Transparency in Medicine

Dr. Leana Wen gave an important TED talk about transparency in medicine, but her campaign made other doctors angry and even generated death threats. Thankfully, however, a few hundred physicians have seen the light and joined in. Watch the video and notice the quotes.

“Being totally transparent is scary. You feel naked, exposed, and vulnerable. But … when doctors are willing to step off our pedestals, take off our white coats, and show our patients who we are and what medicine is all about, that’s when we begin to overcome the sickness of fear.” — Dr. Leana Wen Read More …

Precision Medicine vs Prevention & Wellness

Health iconsPresident Obama and the National Institutes of Health have announced a Precision Medicine Initiative that complements other programs for Prevention and Wellness. That’s important because too many diseases don’t have a proven means of prevention or effective treatments.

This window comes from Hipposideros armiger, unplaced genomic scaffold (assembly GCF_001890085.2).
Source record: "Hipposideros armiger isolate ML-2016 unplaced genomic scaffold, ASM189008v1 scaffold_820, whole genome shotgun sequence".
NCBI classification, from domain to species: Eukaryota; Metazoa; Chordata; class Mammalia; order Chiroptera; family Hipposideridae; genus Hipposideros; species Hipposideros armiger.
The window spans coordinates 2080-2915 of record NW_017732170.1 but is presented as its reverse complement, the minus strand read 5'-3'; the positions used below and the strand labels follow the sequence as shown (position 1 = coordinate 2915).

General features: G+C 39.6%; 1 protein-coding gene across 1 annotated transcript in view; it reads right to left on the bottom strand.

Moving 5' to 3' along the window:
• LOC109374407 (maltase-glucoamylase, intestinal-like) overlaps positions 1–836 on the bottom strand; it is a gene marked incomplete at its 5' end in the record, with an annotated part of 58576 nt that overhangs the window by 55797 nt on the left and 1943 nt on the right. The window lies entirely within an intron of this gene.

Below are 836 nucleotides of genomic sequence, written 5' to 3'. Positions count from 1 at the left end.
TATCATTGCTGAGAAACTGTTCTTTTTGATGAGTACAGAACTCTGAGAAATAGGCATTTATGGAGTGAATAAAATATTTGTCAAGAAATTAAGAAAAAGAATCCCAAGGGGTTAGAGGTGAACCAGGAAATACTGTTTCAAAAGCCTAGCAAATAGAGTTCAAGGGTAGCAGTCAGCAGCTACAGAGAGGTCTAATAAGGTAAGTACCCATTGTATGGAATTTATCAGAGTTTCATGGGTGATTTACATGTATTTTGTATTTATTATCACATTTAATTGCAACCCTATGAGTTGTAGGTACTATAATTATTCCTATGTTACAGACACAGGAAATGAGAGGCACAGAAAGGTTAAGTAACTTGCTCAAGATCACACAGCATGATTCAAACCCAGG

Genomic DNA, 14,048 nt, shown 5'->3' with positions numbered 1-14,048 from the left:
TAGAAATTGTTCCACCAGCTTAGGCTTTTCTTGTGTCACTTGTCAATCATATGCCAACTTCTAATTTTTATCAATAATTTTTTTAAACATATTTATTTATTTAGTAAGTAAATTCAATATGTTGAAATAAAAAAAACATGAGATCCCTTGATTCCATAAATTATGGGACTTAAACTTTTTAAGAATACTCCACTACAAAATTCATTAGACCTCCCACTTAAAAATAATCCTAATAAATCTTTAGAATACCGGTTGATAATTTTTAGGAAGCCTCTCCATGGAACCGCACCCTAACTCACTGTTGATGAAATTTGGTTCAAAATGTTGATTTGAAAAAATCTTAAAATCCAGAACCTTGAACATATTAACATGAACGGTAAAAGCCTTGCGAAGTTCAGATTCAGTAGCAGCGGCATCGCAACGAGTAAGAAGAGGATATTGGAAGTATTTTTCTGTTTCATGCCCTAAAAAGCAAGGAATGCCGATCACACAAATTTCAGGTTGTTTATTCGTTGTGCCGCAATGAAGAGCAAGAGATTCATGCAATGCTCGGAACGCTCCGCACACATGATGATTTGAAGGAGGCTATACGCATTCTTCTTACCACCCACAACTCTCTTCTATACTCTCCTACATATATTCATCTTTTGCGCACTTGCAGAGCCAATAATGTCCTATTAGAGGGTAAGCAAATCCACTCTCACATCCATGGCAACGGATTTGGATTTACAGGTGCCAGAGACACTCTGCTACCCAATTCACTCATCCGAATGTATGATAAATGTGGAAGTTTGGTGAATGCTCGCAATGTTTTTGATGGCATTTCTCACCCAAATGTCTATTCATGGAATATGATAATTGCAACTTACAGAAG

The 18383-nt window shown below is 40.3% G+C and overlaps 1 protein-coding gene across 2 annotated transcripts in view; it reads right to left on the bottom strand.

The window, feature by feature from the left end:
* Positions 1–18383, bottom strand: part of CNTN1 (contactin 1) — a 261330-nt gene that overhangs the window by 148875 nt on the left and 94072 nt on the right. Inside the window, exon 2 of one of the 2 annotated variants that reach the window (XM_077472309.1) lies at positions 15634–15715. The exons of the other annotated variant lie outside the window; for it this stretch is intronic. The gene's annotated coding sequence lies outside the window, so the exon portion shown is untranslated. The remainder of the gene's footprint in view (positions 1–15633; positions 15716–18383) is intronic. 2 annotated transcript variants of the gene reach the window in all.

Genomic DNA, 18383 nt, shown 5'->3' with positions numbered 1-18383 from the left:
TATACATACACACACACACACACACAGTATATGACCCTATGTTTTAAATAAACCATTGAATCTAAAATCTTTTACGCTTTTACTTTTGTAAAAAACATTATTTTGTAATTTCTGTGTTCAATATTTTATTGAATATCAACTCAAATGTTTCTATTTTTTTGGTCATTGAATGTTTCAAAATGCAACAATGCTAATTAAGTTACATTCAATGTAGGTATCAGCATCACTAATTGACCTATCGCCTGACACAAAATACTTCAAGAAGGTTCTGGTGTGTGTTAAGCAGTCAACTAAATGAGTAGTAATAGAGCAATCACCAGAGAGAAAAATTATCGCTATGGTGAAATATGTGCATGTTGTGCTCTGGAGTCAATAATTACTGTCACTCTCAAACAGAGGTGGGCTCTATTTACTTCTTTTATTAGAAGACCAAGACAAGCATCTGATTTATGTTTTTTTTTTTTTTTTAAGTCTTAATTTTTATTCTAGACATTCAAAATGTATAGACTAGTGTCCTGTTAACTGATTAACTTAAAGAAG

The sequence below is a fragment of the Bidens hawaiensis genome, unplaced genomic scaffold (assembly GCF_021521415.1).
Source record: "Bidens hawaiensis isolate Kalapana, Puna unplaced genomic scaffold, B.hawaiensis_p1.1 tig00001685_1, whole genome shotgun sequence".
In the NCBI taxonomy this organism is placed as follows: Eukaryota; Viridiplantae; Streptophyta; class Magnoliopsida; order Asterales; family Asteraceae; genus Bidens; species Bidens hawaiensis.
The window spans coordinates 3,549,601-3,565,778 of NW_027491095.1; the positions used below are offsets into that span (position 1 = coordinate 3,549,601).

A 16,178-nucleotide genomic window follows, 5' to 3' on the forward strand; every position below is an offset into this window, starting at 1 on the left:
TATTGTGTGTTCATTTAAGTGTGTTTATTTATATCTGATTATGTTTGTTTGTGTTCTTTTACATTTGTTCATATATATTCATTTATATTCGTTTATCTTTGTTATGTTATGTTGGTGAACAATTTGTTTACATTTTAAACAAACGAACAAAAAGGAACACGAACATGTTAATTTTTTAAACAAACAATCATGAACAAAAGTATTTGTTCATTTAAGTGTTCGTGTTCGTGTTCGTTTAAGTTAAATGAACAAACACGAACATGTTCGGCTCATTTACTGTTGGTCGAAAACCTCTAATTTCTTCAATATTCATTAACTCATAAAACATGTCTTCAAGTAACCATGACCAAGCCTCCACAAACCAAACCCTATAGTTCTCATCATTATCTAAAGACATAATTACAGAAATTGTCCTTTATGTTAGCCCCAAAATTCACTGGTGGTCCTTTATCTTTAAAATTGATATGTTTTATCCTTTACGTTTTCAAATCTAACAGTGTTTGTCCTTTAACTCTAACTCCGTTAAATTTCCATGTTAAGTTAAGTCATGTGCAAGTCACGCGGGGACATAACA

Read More …

How to Help Elderly Overcome “Drug” Addiction

Creative Commons/Borya

Creative Commons/Borya

By Rohit Agarwal

Recent studies and theories show that elderly citizens of all countries seem to be affected by what appears to be a rebellious nature to prevent themselves from becoming delusional or losing control of themselves. This is dangerous not because of their change in nature but because of the reason behind this change, because leading studies have also shown that the elderly face a new trouble: drug addiction.

Read More …

What is Functional Medicine?

3-legged stoolI first encountered the term Functional Medicine a few years ago during a lecture by Dr. Lane Sebring at a World Future Society dinner. In keeping with the focus of this organization, he titled his talk The Future of Medicine is … Not Medicine, which links to my notes and a video of the 71-min lecture. Dr. Sebring looked to anthropology to understand why, even with modern medicine, many of our diseases today didn’t even exist about a century ago when Heart Disease was almost unknown and Cancer was rare, not even making the top 10 as a cause of death.